1. From a Tom Coburn interview (R-OK) by Ezra Klein:
EK: On the other side of that hypothetical, let’s say Obama wins, but Republicans hold the House and maybe even take the Senate. How do they act in that hypothetical? Are they more or less willing to compromise with Obama?
TC: I don’t know. I’m not good at predicting that. If President Obama is president again, those problems are still there and we have to solve them. He knows that. We’ve had conversations where he’s told me he’ll go much further than anyone believes he’ll go to solve the entitlement problem if he can get the compromise. And I believe him. I believe he would.
2. Did the White House Direct the Police Crackdown on Occupy?
by DAVE LINDORFF
A new trove of heavily redacted documents provided by the US Department of Homeland Security (DHS) in response to a Freedom of Information Act (FOIA) request filed by the Partnership for Civil Justice Fund (PCJF) on behalf of filmmaker Michael Moore and the National Lawyers Guild makes it increasingly evident that there was and is a nationally coordinated campaign to disrupt and crush the Occupy Movement.
3. Why Is President Obama Keeping a Journalist in Prison in Yemen?
by Jeremy Scahill
On February 2, 2011, President Obama called Yemeni President Ali Abdullah Saleh. The two discussed counterterrorism cooperation and the battle against Al Qaeda in the Arabian Peninsula. At the end of the call, according to a White House read-out, Obama “expressed concern” over the release of a man named Abdulelah Haider Shaye, whom Obama said “had been sentenced to five years in prison for his association with AQAP.” It turned out that Shaye had not yet been released at the time of the call, but Saleh did have a pardon for him prepared and was ready to sign it. It would not have been unusual for the White House to express concern about Yemen’s allowing AQAP suspects to go free. Suspicious prison breaks of Islamist militants in Yemen had been a regular occurrence over the past decade, and Saleh has been known to exploit the threat of terrorism to leverage counterterrorism dollars from the United States. But this case was different. Abdulelah Haider Shaye is not an Islamist militant or an Al Qaeda operative. He is a journalist.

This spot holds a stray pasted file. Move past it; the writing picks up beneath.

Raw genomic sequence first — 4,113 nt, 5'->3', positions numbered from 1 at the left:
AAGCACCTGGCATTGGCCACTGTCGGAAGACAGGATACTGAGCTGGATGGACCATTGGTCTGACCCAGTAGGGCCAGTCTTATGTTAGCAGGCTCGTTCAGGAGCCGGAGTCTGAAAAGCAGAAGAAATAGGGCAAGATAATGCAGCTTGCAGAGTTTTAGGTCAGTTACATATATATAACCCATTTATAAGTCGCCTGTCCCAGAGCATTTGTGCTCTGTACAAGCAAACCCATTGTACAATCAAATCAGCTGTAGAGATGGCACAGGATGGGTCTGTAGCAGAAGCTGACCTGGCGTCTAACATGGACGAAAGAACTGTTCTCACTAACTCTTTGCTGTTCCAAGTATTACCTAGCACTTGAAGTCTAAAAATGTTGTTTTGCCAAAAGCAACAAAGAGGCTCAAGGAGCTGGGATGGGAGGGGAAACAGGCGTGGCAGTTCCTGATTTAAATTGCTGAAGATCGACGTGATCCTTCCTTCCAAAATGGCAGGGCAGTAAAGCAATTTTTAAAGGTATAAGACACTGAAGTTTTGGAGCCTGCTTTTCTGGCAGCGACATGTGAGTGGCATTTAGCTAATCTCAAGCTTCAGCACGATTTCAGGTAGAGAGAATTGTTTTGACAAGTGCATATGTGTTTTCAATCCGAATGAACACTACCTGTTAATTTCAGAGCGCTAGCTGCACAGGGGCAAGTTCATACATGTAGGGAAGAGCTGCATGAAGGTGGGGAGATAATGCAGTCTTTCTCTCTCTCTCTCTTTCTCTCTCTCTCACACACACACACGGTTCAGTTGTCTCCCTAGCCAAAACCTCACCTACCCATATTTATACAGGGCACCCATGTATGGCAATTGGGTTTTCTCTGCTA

While Shaye, 35, had long been known as a brave, independent-minded journalist in Yemen, his collision course with the US government appears to have been set in December 2009. On December 17, the Yemeni government announced that it had conducted a series of strikes against an Al Qaeda training camp in the village of al Majala in Yemen’s southern Abyan province, killing a number of Al Qaeda militants. As the story spread across the world, Shaye traveled to al Majala. What he discovered were the remnants of Tomahawk cruise missiles and cluster bombs, neither of which are in the Yemeni military’s arsenal. He photographed the missile parts, some of them bearing the label “Made in the USA,” and distributed the photos to international media outlets. He revealed that among the victims of the strike were women, children and the elderly. To be exact, fourteen women and twenty-one children were killed.